Nothing is really safe anymore. Everything must be encrypted, and you must control your own keys. I’ll admit I don’t care about hackers getting into a lot of the stuff I have in the cloud (e.g. photos, files from various personal projects, etc.) as long as they leave it alone.

I do care about things that have social security numbers and other private data, though. And for those things, I’d feel safe only if I had a zero-knowledge encryption solution handy (e.g. odrive) for that set of important files.

Zero Knowledge Encryption: encryption keys are safe when they are in your head, not your storage provider’s servers.

Zero Knowledge Encryption: encryption keys are safe when they are in your head, not your storage provider’s servers.

But in reality, if encryption was something that was so seamless I could take it for granted, I’d say screw it and just encrypt everything, even the stuff I cared less about. Why not? Might as well keep all the curtains closed. That’s something that is part of the odrive vision, too. It’s right around the corner…

 

So go ahead, take a load off and relax.

Get your files into the cloud and stop worrying about your files. And your family’s files or company files. Then kick your feet back and enjoy some peace and comfort, finally.

There are better things to do with your time and energy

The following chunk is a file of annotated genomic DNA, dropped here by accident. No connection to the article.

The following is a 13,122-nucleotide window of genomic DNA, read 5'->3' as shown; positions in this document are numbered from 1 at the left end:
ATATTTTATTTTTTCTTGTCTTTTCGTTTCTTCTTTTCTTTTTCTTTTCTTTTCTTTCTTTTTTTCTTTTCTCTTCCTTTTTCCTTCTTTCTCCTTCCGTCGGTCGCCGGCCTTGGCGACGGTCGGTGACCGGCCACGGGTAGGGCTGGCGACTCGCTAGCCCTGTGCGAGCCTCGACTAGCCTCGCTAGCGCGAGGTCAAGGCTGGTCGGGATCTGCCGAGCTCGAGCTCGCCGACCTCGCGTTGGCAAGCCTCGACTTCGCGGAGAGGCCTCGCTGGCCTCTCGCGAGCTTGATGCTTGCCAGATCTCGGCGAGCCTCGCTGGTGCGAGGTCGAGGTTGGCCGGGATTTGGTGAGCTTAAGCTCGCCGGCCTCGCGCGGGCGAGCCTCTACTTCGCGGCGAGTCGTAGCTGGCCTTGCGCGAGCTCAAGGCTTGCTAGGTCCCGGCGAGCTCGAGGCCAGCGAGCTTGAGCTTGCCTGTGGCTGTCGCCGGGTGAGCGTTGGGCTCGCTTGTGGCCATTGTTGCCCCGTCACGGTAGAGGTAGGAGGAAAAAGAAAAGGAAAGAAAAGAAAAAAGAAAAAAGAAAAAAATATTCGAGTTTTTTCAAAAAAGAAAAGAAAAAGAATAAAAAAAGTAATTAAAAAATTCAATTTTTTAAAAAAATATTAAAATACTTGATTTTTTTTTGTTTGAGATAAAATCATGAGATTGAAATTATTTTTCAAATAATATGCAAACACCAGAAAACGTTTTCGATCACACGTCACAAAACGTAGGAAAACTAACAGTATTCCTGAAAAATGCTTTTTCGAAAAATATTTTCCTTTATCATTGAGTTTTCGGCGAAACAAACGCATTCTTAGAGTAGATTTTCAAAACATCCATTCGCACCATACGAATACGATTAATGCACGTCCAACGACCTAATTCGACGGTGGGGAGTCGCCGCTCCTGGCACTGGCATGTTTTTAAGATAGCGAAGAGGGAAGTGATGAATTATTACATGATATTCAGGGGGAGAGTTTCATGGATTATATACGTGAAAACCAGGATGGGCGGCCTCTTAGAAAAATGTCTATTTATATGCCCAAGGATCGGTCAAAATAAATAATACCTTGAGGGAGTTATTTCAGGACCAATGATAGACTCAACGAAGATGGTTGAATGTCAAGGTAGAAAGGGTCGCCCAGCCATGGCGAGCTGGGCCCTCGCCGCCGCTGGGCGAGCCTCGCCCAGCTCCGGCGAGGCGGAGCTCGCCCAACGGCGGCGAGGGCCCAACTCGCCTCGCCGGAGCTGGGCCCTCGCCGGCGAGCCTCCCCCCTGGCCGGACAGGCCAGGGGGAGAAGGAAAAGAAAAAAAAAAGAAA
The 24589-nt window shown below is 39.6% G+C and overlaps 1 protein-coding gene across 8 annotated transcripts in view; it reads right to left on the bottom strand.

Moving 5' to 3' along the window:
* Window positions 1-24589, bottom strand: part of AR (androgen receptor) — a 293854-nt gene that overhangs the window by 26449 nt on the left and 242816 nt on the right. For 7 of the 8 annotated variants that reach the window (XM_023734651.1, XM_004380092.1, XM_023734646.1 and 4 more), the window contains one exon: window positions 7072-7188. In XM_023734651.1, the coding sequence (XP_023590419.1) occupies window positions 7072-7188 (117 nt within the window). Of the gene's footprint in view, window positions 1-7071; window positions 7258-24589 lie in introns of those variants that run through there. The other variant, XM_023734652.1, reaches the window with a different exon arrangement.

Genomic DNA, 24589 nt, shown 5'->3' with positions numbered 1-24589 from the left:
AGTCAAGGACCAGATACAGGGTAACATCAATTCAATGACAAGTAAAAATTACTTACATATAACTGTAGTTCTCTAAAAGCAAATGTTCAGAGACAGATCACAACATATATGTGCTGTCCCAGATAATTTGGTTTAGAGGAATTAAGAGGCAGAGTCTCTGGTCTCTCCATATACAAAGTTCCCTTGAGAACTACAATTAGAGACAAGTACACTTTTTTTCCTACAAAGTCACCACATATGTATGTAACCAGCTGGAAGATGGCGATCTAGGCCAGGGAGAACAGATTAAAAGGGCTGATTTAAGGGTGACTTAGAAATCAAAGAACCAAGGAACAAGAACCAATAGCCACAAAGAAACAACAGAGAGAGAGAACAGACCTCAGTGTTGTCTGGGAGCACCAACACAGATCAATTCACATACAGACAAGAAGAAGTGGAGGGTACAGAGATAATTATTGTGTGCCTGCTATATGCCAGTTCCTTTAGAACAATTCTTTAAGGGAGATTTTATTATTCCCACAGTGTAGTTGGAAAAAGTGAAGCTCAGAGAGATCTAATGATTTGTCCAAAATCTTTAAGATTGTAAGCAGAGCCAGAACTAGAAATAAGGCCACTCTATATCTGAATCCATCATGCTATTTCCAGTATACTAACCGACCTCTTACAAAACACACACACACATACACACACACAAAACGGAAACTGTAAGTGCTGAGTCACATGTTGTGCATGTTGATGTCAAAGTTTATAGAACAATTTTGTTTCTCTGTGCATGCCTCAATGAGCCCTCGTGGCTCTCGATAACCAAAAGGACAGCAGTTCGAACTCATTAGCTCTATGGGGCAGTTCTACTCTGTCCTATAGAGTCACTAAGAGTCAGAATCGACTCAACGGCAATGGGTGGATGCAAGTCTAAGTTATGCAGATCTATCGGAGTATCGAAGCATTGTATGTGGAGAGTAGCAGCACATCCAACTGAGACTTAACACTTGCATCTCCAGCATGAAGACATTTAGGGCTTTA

There are better things to do with your time and energy

 

And while you’re at it, take a look at how odrive can further transform your cloud storage experience even more… odrive isn’t a cloud storage provider itself, but we offer a way to unleash the full benefits of the cloud with whatever existing cloud storage you own.

  • Consolidate access to all your storage under one login
  • Get infinite, flexible sync to everything (even sources like Amazon Drive which don’t have a sync client)
  • Protect your files through strong, zero-knowledge encryption

The cloud can indeed change everyday lives!

 

Originally posted to our medium publication.  Follow us on medium to get the latest updates from us like this one!

Businesses Need to Fully Embrace Cloud Storage

Added on by odrive.

Cloud Adoption Is Not a Never-ending Story

There are soooo many good reasons to move your company’s files to the cloud. Cost reduction is the obvious one. No more hardware to manage or replace, no hardware admins to manage them. Turn your CapEx into OpEx. Let someone else worry about availability and access reliability. Make executing on your mobility strategy less of a hassle.

The cloud exists so that your storage resources can easily and elastically grow with your business needs. The requisite infrastructure-level technology is already here, and the opportunity to improve productivity while decreasing costs is too big to ignore.

But is practical implementation of a full cloud storage strategy really a pipe dream? Is it a neverending story or nightmare that businesses will get mired into?

The NeverEnding Story (Warner Bros. Pictures). Image Credit: mentalfloss.com

The NeverEnding Story (Warner Bros. Pictures). Image Credit: mentalfloss.com

We certainly hope not!